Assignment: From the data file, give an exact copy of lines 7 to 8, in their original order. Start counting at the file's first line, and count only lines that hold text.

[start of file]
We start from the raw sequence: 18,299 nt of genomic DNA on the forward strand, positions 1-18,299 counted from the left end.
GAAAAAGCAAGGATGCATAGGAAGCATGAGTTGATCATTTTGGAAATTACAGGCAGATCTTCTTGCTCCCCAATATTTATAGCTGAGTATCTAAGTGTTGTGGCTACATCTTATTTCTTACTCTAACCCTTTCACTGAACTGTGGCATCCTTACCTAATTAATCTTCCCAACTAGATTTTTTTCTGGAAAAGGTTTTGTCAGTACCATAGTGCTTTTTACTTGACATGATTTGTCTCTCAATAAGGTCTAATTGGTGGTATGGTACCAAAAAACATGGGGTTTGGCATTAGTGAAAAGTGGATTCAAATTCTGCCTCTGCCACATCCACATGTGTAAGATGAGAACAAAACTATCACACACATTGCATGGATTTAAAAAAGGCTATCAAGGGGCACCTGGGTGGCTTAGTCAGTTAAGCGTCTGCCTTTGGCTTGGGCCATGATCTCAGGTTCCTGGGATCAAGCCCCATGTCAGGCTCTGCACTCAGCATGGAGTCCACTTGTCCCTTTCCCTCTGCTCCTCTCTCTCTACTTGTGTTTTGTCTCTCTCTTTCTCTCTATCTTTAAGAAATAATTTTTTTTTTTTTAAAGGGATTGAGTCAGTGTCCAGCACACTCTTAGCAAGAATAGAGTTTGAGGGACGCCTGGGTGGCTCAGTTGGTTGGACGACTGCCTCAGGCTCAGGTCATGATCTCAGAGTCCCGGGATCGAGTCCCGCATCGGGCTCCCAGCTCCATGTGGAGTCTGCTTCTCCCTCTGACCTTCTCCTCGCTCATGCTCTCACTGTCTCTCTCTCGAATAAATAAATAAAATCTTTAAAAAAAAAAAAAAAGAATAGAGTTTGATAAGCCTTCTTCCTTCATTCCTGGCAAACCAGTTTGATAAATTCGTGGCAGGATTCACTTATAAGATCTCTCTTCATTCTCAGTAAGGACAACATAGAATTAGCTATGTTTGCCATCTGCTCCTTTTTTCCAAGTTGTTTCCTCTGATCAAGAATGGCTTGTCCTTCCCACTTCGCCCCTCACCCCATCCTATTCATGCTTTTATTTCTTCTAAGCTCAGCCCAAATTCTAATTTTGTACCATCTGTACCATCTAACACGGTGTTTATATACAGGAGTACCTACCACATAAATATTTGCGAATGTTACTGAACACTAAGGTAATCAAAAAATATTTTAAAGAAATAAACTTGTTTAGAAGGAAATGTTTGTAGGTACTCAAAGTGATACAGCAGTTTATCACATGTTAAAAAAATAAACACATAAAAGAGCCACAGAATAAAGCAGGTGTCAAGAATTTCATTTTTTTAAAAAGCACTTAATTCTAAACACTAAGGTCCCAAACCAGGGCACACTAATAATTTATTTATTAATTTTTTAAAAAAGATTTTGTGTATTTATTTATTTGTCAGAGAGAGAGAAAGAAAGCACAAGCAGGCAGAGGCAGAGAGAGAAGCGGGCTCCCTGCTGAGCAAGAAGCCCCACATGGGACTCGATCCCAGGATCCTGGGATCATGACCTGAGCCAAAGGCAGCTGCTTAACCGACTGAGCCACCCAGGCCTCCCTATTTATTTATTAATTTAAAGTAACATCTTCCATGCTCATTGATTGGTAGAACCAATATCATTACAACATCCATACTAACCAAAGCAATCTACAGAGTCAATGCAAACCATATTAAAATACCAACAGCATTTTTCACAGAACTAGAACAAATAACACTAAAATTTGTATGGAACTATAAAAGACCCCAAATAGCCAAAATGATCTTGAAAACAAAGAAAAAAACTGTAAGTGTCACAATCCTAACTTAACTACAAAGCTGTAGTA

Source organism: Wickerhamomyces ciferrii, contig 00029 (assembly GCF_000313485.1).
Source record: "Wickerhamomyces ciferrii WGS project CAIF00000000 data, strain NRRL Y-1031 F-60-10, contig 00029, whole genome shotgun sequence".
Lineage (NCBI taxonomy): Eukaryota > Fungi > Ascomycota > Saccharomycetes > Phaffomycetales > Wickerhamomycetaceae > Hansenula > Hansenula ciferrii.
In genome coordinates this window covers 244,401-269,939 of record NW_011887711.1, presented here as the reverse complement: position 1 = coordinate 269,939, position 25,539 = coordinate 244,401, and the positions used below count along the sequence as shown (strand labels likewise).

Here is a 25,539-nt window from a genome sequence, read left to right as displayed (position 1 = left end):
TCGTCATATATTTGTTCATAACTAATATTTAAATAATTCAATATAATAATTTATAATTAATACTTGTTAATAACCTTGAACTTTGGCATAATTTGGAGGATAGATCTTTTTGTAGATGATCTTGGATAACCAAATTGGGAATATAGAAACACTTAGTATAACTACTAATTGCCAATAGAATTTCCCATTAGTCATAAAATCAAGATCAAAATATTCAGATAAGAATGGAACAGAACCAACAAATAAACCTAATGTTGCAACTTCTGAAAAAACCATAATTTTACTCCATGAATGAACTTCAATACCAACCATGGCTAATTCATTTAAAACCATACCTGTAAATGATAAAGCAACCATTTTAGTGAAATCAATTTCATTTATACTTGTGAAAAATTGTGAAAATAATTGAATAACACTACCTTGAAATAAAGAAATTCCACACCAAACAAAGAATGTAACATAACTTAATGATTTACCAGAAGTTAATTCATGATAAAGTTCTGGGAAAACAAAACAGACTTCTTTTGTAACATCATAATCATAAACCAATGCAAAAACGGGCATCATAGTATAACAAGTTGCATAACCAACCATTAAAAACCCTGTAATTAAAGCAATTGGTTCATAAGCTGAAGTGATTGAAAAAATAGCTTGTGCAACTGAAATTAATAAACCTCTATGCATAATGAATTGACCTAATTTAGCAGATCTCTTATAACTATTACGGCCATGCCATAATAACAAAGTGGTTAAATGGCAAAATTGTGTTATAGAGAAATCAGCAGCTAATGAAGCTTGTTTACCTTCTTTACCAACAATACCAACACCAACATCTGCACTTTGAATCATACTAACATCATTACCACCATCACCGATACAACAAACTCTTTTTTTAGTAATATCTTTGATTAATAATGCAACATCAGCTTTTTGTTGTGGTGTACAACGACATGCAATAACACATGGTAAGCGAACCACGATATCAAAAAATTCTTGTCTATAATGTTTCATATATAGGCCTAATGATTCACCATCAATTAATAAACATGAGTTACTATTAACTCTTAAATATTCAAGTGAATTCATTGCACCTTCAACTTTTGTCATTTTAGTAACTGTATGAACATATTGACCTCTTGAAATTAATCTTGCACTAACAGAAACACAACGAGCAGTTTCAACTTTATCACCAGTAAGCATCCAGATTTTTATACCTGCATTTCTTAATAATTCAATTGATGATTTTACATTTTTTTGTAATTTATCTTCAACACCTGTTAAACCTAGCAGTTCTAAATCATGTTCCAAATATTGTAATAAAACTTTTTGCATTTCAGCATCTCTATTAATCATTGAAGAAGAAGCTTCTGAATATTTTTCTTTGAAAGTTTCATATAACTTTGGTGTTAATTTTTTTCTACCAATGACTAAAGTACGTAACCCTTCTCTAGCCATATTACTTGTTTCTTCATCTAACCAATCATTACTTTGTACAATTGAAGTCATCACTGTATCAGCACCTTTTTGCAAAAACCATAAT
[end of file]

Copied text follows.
Here is a 25,539-nt window from a genome sequence, read left to right as displayed (position 1 = left end):
TCGTCATATATTTGTTCATAACTAATATTTAAATAATTCAATATAATAATTTATAATTAATACTTGTTAATAACCTTGAACTTTGGCATAATTTGGAGGATAGATCTTTTTGTAGATGATCTTGGATAACCAAATTGGGAATATAGAAACACTTAGTATAACTACTAATTGCCAATAGAATTTCCCATTAGTCATAAAATCAAGATCAAAATATTCAGATAAGAATGGAACAGAACCAACAAATAAACCTAATGTTGCAACTTCTGAAAAAACCATAATTTTACTCCATGAATGAACTTCAATACCAACCATGGCTAATTCATTTAAAACCATACCTGTAAATGATAAAGCAACCATTTTAGTGAAATCAATTTCATTTATACTTGTGAAAAATTGTGAAAATAATTGAATAACACTACCTTGAAATAAAGAAATTCCACACCAAACAAAGAATGTAACATAACTTAATGATTTACCAGAAGTTAATTCATGATAAAGTTCTGGGAAAACAAAACAGACTTCTTTTGTAACATCATAATCATAAACCAATGCAAAAACGGGCATCATAGTATAACAAGTTGCATAACCAACCATTAAAAACCCTGTAATTAAAGCAATTGGTTCATAAGCTGAAGTGATTGAAAAAATAGCTTGTGCAACTGAAATTAATAAACCTCTATGCATAATGAATTGACCTAATTTAGCAGATCTCTTATAACTATTACGGCCATGCCATAATAACAAAGTGGTTAAATGGCAAAATTGTGTTATAGAGAAATCAGCAGCTAATGAAGCTTGTTTACCTTCTTTACCAACAATACCAACACCAACATCTGCACTTTGAATCATACTAACATCATTACCACCATCACCGATACAACAAACTCTTTTTTTAGTAATATCTTTGATTAATAATGCAACATCAGCTTTTTGTTGTGGTGTACAACGACATGCAATAACACATGGTAAGCGAACCACGATATCAAAAAATTCTTGTCTATAATGTTTCATATATAGGCCTAATGATTCACCATCAATTAATAAACATGAGTTACTATTAACTCTTAAATATTCAAGTGAATTCATTGCACCTTCAACTTTTGTCATTTTAGTAACTGTATGAACATATTGACCTCTTGAAATTAATCTTGCACTAACAGAAACACAACGAGCAGTTTCAACTTTATCACCAGTAAGCATCCAGATTTTTATACCTGCATTTCTTAATAATTCAATTGATGATTTTACATTTTTTTGTAATTTATCTTCAACACCTGTTAAACCTAGCAGTTCTAAATCATGTTCCAAATATTGTAATAAAACTTTTTGCATTTCAGCATCTCTATTAATCATTGAAGAAGAAGCTTCTGAATATTTTTCTTTGAAAGTTTCATATAACTTTGGTGTTAATTTTTTTCTACCAATGACTAAAGTACGTAACCCTTCTCTAGCCATATTACTTGTTTCTTCATCTAACCAATCATTACTTTGTACAATTGAAGTCATCACTGTATCAGCACCTTTTTGCAAAAACCATAAT